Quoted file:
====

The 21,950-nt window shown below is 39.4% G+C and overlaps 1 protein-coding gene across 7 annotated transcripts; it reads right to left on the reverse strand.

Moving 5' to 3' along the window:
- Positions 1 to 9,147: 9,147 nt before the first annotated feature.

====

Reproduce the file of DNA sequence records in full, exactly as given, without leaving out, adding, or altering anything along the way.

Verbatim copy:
The 21,950-nt window shown below is 39.4% G+C and overlaps 1 protein-coding gene across 7 annotated transcripts; it reads right to left on the reverse strand.

Moving 5' to 3' along the window:
- Positions 1 to 9,147: 9,147 nt before the first annotated feature.